I’ve been riding a lot at Mt. Dora lately, and I’m really starting to fall in love with the place. It may not be a long trail, but it’s well maintained, has some decent elevation changes and is super fun to ride. A new section of trail that leads down to the main loop was added earlier this year, and it’s called “Gravity Destroyer”.
Gravity Destroyer is a bi-directional trail that is about a half mile long and has roughly 65-70 feet of elevation change over that short distance–not bad for Florida! “Gravity Destroyer” is appropriately named, as this section of trail has lots of switchbacks and turns; these direction changes definitely “destroy” gravity when going downhill. I love this section of trail because on the downhill it provides lots of cornering practice and is excellent for learning to control speed before entering tight corners, and the uphill is a fantastic lung and leg burner. In fact, I have unofficially named this section trail “Leg Destroyer” when I’m riding it in the climbing direction.
After my lazy Sunday, I felt like I needed to get a good cardio workout in yesterday. I decided to do a workout that I saw speed demon Mike Simmons do last week: Gravity Destroyer repeats x 10. I also decided to do the repeats back-to-back with no rest between laps.
Out of equal parts respect and contempt, I have named this killer cardio workout after its creator. So 10 x Gravity Destroyer repeats is now known as “A Simmons”.
It was an excellent workout! Those climbs start to wear on ya after 6 or 7, but I kept my pace fairly consistent. The heat and humidity were certainly present, but I didn’t feel like it was as bad as it has been lately.
On my very first climb I decided to go up the section of trail called “Mini Destroyer” instead of the Gravity Destroyer segment. Mini Destroyer is basically a straight bulldozer-wide uphill that has no turns. This section of trail runs parallel to Gravity Destroyer, and it’s technically a hiking trail. It’s safe to ride it uphill because, well, it’s a very steep climb, it’s wide and hikers are easily avoided (and rarely seen anyway). Downhill is another story, as you can get a tremendous amount of speed going (again, this is 65-70 feet of elevation change over a short distance) and a collision with a pedestrian or another biker would be really ugly.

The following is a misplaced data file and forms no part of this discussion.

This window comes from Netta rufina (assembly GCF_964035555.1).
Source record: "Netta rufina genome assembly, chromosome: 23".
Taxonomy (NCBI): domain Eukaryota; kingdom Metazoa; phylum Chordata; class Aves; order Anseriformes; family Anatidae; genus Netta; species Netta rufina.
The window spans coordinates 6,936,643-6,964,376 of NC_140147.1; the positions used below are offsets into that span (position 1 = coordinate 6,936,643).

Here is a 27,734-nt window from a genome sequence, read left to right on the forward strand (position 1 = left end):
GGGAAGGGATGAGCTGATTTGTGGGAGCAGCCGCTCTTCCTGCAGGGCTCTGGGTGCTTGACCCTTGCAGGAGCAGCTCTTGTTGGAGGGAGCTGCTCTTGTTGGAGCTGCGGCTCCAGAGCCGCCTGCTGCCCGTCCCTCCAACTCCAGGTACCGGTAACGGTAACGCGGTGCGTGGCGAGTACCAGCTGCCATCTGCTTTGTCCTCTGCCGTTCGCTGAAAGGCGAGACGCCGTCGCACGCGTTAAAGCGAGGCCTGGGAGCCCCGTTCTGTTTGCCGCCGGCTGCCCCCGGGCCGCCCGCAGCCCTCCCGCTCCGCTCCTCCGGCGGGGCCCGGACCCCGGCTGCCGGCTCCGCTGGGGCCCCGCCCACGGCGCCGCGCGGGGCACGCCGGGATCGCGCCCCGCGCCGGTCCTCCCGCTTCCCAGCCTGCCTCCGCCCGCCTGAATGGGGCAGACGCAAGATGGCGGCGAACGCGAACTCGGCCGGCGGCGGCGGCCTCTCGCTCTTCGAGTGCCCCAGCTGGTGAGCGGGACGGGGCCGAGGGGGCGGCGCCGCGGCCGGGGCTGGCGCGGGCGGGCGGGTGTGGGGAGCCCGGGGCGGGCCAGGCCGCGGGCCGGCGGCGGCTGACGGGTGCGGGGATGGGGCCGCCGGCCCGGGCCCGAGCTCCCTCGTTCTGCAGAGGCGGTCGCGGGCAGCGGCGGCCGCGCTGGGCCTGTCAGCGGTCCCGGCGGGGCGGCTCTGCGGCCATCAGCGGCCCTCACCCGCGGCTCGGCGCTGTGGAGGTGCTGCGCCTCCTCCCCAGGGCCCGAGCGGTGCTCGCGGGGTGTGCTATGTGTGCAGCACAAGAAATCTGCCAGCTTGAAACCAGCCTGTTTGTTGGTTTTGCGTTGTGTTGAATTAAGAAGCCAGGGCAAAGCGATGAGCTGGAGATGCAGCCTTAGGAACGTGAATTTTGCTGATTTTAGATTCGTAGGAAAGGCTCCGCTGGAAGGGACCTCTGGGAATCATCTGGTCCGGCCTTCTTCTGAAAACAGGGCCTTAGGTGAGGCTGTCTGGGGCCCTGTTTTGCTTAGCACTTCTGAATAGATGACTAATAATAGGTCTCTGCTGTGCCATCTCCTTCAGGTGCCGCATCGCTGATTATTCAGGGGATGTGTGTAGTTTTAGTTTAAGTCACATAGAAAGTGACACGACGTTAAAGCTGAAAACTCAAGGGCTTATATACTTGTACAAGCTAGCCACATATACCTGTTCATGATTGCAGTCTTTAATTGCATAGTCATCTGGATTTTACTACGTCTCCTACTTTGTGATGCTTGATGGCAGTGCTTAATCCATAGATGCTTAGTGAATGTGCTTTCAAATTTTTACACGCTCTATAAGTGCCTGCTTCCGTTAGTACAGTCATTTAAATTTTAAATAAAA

I digress. So I decided to do the Mini Destroyer segment on my first uphill for speed, as I’d never made an attempt at the KOM. I wound up third on the leaderboard with a new personal record time of 56 seconds–9 seconds behind the KOM. When I looked at my attempt on Strava, I saw that I accidentally stood around for 5 full seconds inside the segment (with the clock running) before starting my climb. So, not only did I lose 5 seconds, I started from a dead stop instead of having some speed as I entered the segment. In other words, I feel this KOM is within my grasp. I’m definitely going to take another stab at it soon.
After all of those trips up and and down the hill–twisting and turning, weighting and un-weighting my bike, leaning and pumping–something funny happened on the drive home. As I drove along, I found myself instinctively trying to put my outside foot down as I rounded corners, and “pumping” the elevation changes in the road. It was similar to the feeling you might have after being on ship for a long time and then returning to land, or being out in the ocean for a few hours and still feeling the movement when you’re back on shore.
Great workout, will do it again. Maybe I’ll go for 15 repeats next time. 😀